• Noor

    Self-righteous and ignorant. Your article has made me close to popping an artery.

    I read the Tumblr post quoted here and what jhameia has to say (re: henna being a symbol of “oppression” etc) is really her own argument and not what the average South Asian female would say. Not at all.

    Let’s get this out of the way first: “henna” is merely the plant used for making henna paste, “mehndi” is the term used for the paste itself and the decorative art form. To refer to the latter as “henna” is ill-informed.

    Mehndi is a symbol of celebration. It is not reserved solely for “auspicious occasions” (read: only your own wedding) and does not have any religious affiliations either- it is used by millions of Indian, Pakistani, Bangladeshi Muslims, Sikhs, Hindus, Jains, atheists, agnostics, Buddhists, Wiccans everyday. It does not traditionally have “symbolic” patterns – mehndi artists (and I use the term loosely here because really, anyone can apply it) come up with the patterns on the fly. They usually consist of flowers, paisleys, dots, and lots of swirly lines, all purely for aesthetics.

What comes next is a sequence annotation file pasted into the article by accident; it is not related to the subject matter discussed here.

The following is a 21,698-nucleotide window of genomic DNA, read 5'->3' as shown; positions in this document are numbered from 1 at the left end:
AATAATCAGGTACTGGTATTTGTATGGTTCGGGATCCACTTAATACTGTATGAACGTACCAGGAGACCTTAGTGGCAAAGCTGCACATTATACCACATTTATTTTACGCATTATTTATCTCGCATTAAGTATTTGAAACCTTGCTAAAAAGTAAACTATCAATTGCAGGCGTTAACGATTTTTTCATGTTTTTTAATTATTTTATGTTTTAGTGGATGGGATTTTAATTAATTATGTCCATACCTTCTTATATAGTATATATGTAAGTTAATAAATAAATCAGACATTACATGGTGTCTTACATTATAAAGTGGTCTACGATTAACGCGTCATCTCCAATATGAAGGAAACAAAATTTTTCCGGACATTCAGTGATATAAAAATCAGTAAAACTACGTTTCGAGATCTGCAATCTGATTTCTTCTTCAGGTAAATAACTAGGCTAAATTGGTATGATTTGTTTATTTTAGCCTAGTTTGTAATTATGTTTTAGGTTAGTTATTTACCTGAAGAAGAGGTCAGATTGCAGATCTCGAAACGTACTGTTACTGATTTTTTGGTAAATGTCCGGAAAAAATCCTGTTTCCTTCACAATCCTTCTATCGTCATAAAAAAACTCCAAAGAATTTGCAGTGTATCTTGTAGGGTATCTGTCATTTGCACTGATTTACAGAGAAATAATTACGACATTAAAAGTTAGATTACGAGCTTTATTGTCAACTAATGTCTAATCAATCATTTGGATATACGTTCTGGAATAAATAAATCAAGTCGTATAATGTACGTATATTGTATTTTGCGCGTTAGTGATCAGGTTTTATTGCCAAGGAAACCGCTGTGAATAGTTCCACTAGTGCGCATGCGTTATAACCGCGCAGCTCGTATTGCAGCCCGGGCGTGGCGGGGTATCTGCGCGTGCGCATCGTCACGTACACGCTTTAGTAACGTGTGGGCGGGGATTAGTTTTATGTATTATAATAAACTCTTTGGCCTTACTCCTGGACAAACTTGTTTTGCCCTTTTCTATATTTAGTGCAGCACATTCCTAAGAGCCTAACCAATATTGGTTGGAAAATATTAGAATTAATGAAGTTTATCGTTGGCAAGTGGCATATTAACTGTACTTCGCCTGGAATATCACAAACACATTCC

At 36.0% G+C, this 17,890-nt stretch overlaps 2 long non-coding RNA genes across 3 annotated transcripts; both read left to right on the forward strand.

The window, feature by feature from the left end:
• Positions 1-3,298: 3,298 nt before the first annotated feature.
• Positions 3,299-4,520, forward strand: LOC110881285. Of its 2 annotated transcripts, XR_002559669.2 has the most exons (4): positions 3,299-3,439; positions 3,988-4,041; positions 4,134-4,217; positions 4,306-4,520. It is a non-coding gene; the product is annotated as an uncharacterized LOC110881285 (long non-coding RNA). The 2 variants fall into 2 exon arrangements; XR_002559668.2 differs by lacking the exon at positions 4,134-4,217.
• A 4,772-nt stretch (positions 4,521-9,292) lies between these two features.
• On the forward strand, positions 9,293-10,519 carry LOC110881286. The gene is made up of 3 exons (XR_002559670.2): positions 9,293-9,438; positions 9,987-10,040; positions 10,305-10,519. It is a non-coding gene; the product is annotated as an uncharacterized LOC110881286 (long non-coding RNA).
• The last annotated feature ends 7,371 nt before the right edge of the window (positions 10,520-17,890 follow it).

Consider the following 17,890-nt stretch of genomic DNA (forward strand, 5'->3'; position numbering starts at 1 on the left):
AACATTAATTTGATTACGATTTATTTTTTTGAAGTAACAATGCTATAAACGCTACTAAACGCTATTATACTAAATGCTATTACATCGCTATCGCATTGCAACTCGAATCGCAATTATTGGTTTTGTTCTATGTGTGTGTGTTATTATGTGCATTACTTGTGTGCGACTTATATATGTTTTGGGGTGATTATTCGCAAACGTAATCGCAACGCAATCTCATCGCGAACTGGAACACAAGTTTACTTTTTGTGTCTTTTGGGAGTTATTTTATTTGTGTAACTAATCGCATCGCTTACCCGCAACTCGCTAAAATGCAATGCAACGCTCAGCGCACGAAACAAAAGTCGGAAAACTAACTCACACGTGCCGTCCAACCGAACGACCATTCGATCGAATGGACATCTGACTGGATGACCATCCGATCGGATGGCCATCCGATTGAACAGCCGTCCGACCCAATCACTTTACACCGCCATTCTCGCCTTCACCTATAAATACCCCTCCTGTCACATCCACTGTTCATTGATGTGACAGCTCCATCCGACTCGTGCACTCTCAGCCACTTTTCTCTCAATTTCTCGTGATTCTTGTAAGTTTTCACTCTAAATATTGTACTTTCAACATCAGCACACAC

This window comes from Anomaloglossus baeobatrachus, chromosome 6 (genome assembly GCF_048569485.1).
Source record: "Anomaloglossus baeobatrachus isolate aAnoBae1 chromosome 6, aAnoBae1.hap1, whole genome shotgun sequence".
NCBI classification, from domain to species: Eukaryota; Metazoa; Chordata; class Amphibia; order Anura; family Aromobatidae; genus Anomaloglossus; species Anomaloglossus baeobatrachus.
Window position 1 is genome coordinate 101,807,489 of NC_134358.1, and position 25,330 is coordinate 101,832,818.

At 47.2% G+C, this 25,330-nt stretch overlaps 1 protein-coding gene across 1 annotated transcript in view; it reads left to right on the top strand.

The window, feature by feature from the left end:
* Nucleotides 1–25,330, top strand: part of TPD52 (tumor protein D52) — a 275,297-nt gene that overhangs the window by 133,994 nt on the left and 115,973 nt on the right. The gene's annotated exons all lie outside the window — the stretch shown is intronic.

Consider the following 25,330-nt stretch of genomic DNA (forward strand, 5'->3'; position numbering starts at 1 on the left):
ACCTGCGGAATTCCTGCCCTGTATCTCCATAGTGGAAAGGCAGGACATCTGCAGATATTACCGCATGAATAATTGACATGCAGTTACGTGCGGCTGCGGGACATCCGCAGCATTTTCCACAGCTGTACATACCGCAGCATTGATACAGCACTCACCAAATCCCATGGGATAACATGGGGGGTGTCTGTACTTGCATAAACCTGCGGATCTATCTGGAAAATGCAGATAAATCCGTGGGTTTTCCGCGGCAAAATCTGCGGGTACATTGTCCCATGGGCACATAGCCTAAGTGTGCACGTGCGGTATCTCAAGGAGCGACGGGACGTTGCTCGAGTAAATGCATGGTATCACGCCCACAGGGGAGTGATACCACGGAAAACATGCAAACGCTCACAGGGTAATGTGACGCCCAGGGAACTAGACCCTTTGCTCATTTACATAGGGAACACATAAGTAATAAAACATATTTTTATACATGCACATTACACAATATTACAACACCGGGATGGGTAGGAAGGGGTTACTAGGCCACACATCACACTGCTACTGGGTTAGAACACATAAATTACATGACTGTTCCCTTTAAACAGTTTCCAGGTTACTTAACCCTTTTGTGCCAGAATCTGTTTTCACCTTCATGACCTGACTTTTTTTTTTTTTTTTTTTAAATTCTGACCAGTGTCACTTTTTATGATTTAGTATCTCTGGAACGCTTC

I think you’re being far, far more appropriative of this culture than Rihanna is. You really haven’t the slightest clue of the significance of this particular cultural motif yet have written an article about how one ought to be up in arms about Rihanna’s alleged ignorance of it. I think she has a far better idea of how its meant to be used.

    Do not tell me how to react to something from my own culture ever again.